Unfortunately, local agencies rarely talk about what happens to the cash and other seized assets after each photo op. Nor do they mention the routine traffic stops and petty seizures that more typically produce revenue in states that track the data. When auditors follow the money trail, what they find sometimes makes police and prosecutors look like party animals.
One Georgia sheriff bought a $70,000 muscle car for his daily commute. A New York district attorney dropped $250,000 on luxury travel to Paris and other tourist hotspots. Iowa cops splurged on a $300,000 armored vehicle. A South Carolina police chief transferred $80,000 to his personal bank account. And a Michigan prosecutor pampered the secretaries in his office with flowers and makeup while treating himself to a home security system. Meanwhile, nobody knows what happened to $150,000 in Pennsylvania. The money simply disappeared.
Such outrages come with civil forfeiture, a moneymaking scheme that allows the government to take and permanently keep property without ever charging the owners with a crime. Local agencies in many jurisdictions, including Alaska, then keep the bulk of the windfall for themselves.
Sometimes the funds pay for perks. Other times, the money covers regular expenses, which creates different problems. Agencies that rely on the revenue for mundane purchases gain a perverse incentive to forfeit as much money as possible to stay solvent. Either way, police motives shift from public safety to profit when they can keep the proceeds from their patrols.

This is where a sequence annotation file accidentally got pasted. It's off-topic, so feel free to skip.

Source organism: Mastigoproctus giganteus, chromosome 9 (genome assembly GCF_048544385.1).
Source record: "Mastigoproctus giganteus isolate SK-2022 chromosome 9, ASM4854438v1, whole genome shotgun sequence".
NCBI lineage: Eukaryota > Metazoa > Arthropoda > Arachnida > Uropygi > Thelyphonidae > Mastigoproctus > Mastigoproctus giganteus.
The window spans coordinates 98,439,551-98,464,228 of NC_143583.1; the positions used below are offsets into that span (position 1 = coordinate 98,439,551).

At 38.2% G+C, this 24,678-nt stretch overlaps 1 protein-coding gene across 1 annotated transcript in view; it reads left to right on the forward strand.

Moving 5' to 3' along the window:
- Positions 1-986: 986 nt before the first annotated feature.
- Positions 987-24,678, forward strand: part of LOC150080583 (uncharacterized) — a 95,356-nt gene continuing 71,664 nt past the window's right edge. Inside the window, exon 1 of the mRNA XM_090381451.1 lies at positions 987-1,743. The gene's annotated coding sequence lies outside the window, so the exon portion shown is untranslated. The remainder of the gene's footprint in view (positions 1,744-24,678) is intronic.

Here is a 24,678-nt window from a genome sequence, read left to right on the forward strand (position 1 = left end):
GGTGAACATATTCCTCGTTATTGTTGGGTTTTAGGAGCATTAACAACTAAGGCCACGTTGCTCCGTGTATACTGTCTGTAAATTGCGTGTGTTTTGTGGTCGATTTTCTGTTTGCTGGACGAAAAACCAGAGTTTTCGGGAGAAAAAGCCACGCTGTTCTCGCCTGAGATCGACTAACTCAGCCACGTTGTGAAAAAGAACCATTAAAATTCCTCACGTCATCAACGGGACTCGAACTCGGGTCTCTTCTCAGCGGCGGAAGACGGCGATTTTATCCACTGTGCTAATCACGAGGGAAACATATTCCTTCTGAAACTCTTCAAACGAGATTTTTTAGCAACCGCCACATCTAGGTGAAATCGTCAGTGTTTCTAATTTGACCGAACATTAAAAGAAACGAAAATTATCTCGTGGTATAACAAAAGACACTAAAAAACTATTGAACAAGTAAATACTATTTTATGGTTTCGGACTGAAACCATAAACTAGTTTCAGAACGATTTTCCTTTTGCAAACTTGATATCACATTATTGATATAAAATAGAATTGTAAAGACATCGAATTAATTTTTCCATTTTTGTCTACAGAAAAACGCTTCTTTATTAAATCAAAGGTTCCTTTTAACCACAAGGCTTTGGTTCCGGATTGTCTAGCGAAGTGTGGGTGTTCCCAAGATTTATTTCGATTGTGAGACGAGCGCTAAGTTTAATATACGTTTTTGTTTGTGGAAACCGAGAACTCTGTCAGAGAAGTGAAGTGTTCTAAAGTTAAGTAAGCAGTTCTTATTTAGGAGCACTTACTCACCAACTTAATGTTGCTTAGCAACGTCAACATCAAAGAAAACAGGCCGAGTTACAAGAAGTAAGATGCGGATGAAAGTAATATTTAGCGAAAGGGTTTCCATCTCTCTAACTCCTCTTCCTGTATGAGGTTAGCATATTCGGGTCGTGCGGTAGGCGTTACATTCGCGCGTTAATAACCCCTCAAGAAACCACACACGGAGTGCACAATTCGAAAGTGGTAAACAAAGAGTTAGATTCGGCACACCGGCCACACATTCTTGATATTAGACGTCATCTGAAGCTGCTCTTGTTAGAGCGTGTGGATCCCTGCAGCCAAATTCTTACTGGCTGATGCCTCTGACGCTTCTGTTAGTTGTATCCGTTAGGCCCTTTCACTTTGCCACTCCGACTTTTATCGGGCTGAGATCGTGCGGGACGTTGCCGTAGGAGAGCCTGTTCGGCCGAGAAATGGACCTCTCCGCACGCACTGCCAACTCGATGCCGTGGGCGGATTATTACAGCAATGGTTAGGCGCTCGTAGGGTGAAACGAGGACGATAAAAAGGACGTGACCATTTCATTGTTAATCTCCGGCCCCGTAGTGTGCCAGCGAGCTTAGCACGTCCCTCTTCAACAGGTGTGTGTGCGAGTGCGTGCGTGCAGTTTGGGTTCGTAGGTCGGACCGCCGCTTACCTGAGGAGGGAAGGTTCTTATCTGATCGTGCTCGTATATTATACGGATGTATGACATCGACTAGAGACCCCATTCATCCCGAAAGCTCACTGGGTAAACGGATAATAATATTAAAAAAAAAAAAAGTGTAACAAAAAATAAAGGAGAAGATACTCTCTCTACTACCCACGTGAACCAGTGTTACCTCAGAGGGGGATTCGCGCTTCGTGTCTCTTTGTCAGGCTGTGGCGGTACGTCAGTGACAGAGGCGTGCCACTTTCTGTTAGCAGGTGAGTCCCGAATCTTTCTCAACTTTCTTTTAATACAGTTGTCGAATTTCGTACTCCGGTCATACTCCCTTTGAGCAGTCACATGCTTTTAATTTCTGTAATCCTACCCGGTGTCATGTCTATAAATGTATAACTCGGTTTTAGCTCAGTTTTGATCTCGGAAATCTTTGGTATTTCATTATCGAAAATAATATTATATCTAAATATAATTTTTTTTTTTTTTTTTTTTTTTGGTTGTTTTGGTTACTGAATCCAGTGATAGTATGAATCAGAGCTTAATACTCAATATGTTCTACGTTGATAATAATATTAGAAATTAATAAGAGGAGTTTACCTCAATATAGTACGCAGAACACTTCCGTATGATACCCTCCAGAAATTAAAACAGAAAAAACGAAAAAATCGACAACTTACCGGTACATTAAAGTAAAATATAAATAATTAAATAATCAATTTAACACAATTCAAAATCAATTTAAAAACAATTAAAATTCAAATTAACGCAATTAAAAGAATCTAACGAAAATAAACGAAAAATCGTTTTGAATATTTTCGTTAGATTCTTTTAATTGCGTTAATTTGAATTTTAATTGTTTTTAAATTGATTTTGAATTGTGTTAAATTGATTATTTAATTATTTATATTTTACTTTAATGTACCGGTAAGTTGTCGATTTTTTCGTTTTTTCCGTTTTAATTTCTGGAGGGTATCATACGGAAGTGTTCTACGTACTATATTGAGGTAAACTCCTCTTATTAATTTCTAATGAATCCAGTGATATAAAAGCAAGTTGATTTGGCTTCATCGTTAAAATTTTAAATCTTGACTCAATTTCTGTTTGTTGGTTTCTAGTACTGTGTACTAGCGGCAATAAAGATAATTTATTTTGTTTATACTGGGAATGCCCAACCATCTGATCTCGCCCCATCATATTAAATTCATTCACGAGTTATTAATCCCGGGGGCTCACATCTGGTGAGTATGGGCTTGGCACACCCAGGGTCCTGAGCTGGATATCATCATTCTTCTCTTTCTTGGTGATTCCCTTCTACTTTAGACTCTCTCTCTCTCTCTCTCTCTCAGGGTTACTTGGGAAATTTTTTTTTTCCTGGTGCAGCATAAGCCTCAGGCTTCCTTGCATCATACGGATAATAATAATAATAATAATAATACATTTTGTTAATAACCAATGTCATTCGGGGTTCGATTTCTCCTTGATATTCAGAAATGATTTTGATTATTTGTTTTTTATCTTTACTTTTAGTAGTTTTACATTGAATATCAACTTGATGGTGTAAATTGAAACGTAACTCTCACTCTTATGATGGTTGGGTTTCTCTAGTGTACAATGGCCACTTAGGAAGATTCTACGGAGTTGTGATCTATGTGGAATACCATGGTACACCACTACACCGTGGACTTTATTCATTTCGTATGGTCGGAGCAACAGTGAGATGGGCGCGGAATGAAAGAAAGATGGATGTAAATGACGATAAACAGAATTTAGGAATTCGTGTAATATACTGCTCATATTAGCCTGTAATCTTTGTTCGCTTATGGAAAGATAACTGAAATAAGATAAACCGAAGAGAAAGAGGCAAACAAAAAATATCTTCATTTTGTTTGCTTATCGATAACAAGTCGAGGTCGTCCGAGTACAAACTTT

Public scrutiny can cause backlash, but Alaska agencies don’t have to worry. They are protected from embarrassment — not by superior ethics, but by lax reporting laws that allow them to hide their civil forfeiture activities in darkness.
Policing for Profit, a nationwide report released Dec. 14 from the nonprofit Institute for Justice, examines civil forfeiture trends nationwide. But information from Alaska is unavailable because the state requires no reporting or independent auditing. Local agencies can keep up to 75% of what they collect through civil forfeiture — more in some cases — and they never have to tell anyone how much they take or what they do with it.
Most other states offer significantly more transparency.
Overall, 18 states and Washington, D.C., require agencies to publish forfeiture data online, making the information easily accessible. Another 14 states voluntarily post updates. Alaska shares nothing, earning F’s in all six transparency categories measured in the report.
The lack of accountability is especially dangerous in a state with otherwise weak forfeiture protections for private property owners. The new report grades states on three legal factors that go beyond the issue of transparency, and Alaska earns a D+ overall—the same grade the state earned in 2015, to go with its F in transparency.
The tight control of information allows police and prosecutors to manipulate public discourse. They claim to use civil forfeiture to take down major criminals, a talking point they reinforce with selective news releases that tout major busts. Yet Institute for Justice research shows that the median cash forfeiture in states that make data available is just $1,276, which would be pocket change for a drug kingpin.
The amounts might be lower or higher in Alaska, but watchdogs can do little more than guess. Either way — no matter how big or small the case — no one should lose property to government agents with clear conflicts of interest and low burdens of proof. The potential for abuse grows worse without transparency.
People in other states can see how police and prosecutors spend their money. Alaska residents never get the opportunity. Lawmakers tell them instead: It’s none of your business.
Daryl James is a writer at the nonprofit Institute for Justice in Arlington, Virginia.